Think Freely Media presents Common Sense with Paul Jacob

Apple is a huge company, selling gadgets around the world. One of its biggest markets turns out to be China, which is also a supplier of many components. And working within a quasi-capitalist/quasi-post-communist dictatorship does have its problems.

Yesterday we learned that Apple’s head honcho, Tim Cook, has openly apologized to Chinese consumers.

He did it under pressure . . . from China’s state-run media.

The non-paranoid way of looking at this is that Apple has fallen down on the job of Chinese consumer support. The company’s 17,000 outlets, including eleven Apple-branded stores, just do not service consumer complaints well enough.

This may be true.

But the pile-on by the media looks a little different than, say, the piling-on by America’s media against successful companies here. It has the odor of concerted plan, “commandment from on high.”

And it is well known that China — which tries to plan its economy as much as humanly possible, with the iron fist of totalitarian law — when it gets really serious, gets serious indeed.

So, Tim Cook’s abject apology echoes not so much Apple’s rare apologies in America, but the apologies made by targets of China’s Cultural Revolution, a generation or two ago, at least if the BBC has it right:

State broadcaster CCTV and the state’s flagship newspaper, People’s Daily, had portrayed Apple as the latest Western company to exploit Chinese citizens.

Last week the paper ran an editorial headlined: “Strike down Apple’s incomparable arrogance.”

Even Apple’s (or Microsoft’s) critics in the West don’t sound that strident.

For the record, I have complaints with all gadgets, all systems, all suppliers. I can truly be nonpartisan on this.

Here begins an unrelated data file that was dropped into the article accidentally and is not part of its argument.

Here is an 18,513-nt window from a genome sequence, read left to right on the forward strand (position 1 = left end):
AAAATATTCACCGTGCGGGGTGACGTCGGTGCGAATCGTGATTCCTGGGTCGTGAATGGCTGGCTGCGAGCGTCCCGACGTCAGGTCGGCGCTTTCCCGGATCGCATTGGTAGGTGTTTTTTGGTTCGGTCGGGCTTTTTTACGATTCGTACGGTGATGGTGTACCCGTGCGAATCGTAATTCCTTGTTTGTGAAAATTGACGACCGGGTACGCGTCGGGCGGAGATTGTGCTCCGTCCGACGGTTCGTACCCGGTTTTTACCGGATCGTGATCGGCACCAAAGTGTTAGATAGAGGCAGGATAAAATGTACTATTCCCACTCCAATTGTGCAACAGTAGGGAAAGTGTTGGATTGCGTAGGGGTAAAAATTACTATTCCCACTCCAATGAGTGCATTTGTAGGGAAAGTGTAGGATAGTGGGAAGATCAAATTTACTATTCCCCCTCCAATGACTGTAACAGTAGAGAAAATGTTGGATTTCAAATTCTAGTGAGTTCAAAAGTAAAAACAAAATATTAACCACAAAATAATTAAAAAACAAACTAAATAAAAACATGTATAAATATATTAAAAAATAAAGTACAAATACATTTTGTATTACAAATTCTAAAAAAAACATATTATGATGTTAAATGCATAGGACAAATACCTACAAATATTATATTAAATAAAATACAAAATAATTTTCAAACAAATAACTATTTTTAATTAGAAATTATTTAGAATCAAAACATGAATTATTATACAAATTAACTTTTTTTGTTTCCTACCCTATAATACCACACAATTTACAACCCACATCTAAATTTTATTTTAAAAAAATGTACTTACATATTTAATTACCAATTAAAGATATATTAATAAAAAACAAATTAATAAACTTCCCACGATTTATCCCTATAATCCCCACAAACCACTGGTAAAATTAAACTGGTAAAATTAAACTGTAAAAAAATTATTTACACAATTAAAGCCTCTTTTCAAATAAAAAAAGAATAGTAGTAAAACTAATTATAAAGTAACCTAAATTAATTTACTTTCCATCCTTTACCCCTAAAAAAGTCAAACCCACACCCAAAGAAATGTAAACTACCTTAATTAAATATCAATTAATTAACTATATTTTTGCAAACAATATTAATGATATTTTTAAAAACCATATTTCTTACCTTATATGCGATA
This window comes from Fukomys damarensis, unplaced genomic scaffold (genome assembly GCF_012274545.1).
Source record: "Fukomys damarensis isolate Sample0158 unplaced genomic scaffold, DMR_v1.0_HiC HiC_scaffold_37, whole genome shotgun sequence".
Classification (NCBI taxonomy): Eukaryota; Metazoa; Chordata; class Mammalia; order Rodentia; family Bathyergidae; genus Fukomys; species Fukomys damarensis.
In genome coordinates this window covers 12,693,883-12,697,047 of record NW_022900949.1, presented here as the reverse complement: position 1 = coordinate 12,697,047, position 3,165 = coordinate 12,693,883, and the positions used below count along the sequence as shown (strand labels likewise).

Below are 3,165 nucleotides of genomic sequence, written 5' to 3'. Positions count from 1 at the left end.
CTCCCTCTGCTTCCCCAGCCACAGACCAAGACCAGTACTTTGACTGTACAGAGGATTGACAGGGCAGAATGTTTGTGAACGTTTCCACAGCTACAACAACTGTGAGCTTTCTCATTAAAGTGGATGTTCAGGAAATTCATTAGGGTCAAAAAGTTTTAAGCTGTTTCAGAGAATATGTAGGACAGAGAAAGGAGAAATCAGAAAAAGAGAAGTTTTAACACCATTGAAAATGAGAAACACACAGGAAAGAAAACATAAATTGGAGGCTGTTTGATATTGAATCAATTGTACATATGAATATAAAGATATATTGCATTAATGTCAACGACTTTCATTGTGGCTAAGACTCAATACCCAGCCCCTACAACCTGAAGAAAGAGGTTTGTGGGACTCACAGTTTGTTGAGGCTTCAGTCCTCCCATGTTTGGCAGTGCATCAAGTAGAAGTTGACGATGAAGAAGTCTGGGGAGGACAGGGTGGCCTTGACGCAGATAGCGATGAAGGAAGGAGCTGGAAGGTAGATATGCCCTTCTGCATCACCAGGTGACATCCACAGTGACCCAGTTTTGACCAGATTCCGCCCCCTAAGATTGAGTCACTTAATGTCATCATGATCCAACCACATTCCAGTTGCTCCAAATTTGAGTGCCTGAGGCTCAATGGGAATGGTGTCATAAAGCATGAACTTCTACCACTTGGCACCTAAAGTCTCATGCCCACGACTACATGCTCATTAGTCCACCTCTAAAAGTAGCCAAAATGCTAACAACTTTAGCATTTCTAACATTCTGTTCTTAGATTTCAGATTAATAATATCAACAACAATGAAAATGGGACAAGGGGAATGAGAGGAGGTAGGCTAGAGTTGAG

And this is Common Sense. I’m Paul Jacob.

By: Redactor

3 Comments

  1. drrik says:

    It is truely unfair that they offer a product that people want.

  2. Paulina West says:

    “Here we have the Western person’s sense of superiority making mischief,” the paper wrote. “If there’s no risk in offending the Chinese consumer, and it also makes for lower overheads, then why not?”

    However, some observers in China called it hypocrisy that the paper often does not feature incidents where Chinese companies have been named as part of food safety scares, environmental violations or corruption scandals.”

    The only way collectivism can work is through population control, false reporting, and the destruction or sabotage of the genuine western economies. So naturally standards are selectively applied and narrowly defined to apply to foreign companies.

    Sustainable energy, agriculture and water supply policies are traceable to China and are being applied strictly to Western countries, with devastating economic consequence. But perhaps China’s economy will collapse first, and the Chinese will succeed in establishing a new era based on law and individual liberty.

  3. Paulina West says:

    Is China’s economy as powerful as the press likes to think?

    “There is increasingly loud talk of China surpassing America in raw economic size within the next decade, or, adjusting for purchasing power, as soon as this year. Some of these claims are plainly inaccurate, most are misleading, and all are potentially harmful.

    The claims contribute to false impressions about the future of the Asia–Pacific region, even the world as a whole. Perceptions of China’s economic strength and importance underpin its global presence, from its own borders to sub-Saharan Africa and Latin America. A deeper look, though, shows that the People’s Republic of China (PRC) is still far smaller and poorer than the U.S. on the most important economic dimensions, so its true global weight is correspondingly limited.” ~heritage org

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